I should have moved faster, but didn't. So much for being in control.
Ida grabbed his arm, pulling his sleeve, trying to shake him out of his own delusions. Again and again she accused him of fundamentalism. The speaker was calm. He sat, his arms raised in a pacifying gesture. "Enough. Enough," he said to her quietly.
Time stood still.
Ida backed down.
A member of the gallery's educational staff and I stood between her and the speaker as she continued to rant. She was not touched, she did not touch us. Soon enough, the gallery security staff arrived, and Ida was ushered out of the room, and out of the building.
Almost as if nothing had happened, within 30 seconds the event was back on track. The speaker and the audience discoursed about the avant-garde, its history, manifestos, time, Utopia, the future and, unavoidably, the impact of global capitalism.
Fifteen minutes later, I brought the event to a close.
The gallery kindly offered everyone drinks as a thank you. We all stayed a little longer, longer than we should have stayed. Some continued to debate the premature death of the avant-garde, some to marvel at the evening's incident, some simply to chit-chat. We stayed together - as often happens to groups of friends and strangers who have experienced some kind of collective trauma, however minor - until we ourselves were asked to vacate the building.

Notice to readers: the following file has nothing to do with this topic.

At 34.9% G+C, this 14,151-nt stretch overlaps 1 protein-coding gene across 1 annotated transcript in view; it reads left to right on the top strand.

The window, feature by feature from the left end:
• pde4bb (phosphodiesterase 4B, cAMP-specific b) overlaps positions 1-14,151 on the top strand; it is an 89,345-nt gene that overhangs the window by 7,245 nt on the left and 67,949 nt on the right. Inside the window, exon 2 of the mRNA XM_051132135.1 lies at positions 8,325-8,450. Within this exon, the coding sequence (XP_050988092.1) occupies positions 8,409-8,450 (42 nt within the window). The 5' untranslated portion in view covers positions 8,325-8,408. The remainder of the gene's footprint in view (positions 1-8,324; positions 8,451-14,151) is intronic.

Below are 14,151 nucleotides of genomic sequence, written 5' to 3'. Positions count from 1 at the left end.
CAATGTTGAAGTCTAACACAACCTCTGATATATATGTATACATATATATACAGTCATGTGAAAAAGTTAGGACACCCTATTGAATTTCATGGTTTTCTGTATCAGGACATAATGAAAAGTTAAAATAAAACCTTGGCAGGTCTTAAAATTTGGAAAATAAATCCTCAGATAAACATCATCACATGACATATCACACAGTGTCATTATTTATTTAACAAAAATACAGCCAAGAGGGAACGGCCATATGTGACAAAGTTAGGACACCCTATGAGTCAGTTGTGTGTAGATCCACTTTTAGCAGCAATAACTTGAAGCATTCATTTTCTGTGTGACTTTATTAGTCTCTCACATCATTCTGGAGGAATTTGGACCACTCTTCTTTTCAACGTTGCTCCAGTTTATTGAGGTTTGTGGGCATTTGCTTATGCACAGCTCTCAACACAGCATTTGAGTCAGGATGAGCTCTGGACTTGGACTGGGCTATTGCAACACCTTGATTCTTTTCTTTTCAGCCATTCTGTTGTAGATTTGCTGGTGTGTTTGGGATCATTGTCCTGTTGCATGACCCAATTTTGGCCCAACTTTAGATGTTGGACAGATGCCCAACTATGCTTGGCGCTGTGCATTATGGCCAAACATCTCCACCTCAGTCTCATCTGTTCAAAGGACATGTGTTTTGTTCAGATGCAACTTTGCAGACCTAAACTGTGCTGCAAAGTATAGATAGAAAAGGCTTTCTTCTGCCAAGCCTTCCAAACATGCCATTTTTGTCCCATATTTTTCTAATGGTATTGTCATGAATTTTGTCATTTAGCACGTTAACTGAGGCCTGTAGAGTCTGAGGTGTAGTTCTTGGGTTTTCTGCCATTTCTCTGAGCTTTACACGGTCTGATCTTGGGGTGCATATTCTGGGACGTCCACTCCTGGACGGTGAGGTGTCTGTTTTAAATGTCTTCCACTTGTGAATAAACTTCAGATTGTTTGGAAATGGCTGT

I look forward to the next event but, much as I like learning in public and much as I'm committed to the democratic nature of learning, I can't help but be a little apprehensive.
Chairing events as an exercise in risk management? Am I prepared for that, trained, insured even? My commitment to the intrinsic democratic value of learning in public, of healthy public debate as a force for good, has been shaken. How many other Idas are out there?
I'm not proud of being happy that Ida may be barred from the gallery. I'm all too aware of how an incident like this, by breaching the protocols of polite conversation, draws attention to the often exclusive and exclusionary nature, and the unwritten rules, governing exchange itself. The real question for me, then, is this: when it comes to learning in public, how do we balance our rights as individuals to freedom of speech with our civic responsibility to a community of interlocutors?
Marquard Smith is a course director in the School of Art and Design History at Kingston University.